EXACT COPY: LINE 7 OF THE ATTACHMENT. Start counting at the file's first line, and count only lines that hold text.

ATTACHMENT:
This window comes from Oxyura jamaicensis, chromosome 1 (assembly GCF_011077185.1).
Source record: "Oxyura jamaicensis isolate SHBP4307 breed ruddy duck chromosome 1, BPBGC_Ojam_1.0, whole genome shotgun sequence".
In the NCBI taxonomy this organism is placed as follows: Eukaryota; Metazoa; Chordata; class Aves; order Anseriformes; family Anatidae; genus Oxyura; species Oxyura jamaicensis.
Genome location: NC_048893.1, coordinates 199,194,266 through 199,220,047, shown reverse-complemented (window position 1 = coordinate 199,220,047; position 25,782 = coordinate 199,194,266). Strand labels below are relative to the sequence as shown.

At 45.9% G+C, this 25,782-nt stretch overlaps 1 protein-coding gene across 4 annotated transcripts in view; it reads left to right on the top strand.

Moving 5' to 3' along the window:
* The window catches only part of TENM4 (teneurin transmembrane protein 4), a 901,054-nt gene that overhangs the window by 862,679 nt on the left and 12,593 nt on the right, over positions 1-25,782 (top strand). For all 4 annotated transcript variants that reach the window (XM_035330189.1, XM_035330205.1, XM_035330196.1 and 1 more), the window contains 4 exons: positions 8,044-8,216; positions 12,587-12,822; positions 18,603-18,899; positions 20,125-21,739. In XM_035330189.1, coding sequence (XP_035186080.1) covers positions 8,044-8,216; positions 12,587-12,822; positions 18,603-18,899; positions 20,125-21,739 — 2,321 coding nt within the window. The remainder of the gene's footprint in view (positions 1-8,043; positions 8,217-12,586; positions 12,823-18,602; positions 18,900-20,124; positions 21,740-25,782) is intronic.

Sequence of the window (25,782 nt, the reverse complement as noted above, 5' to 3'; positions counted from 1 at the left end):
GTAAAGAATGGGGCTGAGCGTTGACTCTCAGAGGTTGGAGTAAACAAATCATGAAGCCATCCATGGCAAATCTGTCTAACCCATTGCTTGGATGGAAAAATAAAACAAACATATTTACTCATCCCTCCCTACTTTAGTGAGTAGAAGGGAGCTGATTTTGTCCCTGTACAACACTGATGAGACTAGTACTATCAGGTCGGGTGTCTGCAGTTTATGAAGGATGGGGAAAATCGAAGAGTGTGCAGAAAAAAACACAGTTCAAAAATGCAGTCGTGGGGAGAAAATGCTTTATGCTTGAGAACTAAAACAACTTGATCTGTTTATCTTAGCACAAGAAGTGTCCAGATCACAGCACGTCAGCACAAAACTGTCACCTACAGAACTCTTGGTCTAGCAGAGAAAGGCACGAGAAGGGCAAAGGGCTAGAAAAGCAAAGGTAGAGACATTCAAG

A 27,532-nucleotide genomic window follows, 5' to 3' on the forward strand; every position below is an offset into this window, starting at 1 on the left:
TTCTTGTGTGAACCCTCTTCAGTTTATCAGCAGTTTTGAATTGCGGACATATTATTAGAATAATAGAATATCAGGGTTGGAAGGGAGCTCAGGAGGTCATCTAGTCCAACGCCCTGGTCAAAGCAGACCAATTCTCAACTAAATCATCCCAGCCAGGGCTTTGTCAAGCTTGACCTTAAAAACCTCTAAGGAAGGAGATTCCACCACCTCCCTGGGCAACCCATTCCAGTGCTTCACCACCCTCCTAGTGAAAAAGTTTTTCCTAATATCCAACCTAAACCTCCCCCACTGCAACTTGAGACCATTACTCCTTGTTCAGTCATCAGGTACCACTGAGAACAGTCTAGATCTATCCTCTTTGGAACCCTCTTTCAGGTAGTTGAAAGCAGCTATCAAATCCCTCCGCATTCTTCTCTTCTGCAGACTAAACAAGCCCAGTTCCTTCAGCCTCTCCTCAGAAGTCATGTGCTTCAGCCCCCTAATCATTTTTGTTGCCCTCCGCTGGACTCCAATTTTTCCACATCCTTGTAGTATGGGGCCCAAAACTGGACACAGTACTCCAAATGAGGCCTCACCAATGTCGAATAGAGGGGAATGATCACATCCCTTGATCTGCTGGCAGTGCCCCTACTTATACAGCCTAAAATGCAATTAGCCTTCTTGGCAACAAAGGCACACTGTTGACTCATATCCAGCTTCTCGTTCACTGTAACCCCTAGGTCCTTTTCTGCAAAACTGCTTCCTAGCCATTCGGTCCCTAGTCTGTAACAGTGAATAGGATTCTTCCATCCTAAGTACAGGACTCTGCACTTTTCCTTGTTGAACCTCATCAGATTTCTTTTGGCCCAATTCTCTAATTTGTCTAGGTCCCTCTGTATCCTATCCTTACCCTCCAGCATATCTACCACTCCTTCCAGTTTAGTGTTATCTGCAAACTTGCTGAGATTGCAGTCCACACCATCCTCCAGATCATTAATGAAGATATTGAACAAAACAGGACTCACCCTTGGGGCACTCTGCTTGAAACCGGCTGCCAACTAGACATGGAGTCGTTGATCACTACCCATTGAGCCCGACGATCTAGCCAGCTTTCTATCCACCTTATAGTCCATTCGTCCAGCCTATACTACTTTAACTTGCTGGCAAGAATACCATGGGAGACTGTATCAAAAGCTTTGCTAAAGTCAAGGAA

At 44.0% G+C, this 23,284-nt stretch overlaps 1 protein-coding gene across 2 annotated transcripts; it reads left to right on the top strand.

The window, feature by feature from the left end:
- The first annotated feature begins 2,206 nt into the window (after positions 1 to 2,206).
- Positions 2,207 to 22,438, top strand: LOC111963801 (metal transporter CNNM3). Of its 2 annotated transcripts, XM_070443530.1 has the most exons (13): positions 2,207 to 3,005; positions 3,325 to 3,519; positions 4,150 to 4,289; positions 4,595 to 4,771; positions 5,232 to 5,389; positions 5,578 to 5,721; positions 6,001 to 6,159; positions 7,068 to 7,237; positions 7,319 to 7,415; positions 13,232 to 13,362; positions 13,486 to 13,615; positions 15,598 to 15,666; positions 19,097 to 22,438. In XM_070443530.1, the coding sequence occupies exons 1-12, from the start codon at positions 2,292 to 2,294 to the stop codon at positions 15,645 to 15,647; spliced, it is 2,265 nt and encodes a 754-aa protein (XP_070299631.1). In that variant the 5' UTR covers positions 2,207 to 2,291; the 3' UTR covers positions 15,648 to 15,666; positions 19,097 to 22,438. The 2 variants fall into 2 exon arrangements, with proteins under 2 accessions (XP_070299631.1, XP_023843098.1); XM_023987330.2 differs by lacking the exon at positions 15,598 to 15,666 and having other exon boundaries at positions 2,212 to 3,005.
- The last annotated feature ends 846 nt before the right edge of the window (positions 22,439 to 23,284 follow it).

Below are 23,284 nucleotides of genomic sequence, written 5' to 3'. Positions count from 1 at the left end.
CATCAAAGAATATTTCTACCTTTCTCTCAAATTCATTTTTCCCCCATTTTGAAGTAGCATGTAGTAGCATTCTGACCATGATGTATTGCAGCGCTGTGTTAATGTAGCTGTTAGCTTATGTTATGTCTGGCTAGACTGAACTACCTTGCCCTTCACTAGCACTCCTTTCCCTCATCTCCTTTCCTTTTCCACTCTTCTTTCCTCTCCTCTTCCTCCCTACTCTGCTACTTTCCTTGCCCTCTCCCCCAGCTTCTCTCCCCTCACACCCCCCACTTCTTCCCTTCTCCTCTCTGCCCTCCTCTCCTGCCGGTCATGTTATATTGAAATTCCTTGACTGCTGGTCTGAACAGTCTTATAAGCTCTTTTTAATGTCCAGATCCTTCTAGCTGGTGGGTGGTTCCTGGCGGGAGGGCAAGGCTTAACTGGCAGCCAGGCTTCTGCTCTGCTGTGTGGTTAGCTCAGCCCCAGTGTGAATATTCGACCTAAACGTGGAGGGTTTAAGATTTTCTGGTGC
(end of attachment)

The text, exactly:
* The window catches only part of TENM4 (teneurin transmembrane protein 4), a 901,054-nt gene that overhangs the window by 862,679 nt on the left and 12,593 nt on the right, over positions 1-25,782 (top strand). For all 4 annotated transcript variants that reach the window (XM_035330189.1, XM_035330205.1, XM_035330196.1 and 1 more), the window contains 4 exons: positions 8,044-8,216; positions 12,587-12,822; positions 18,603-18,899; positions 20,125-21,739. In XM_035330189.1, coding sequence (XP_035186080.1) covers positions 8,044-8,216; positions 12,587-12,822; positions 18,603-18,899; positions 20,125-21,739 — 2,321 coding nt within the window. The remainder of the gene's footprint in view (positions 1-8,043; positions 8,217-12,586; positions 12,823-18,602; positions 18,900-20,124; positions 21,740-25,782) is intronic.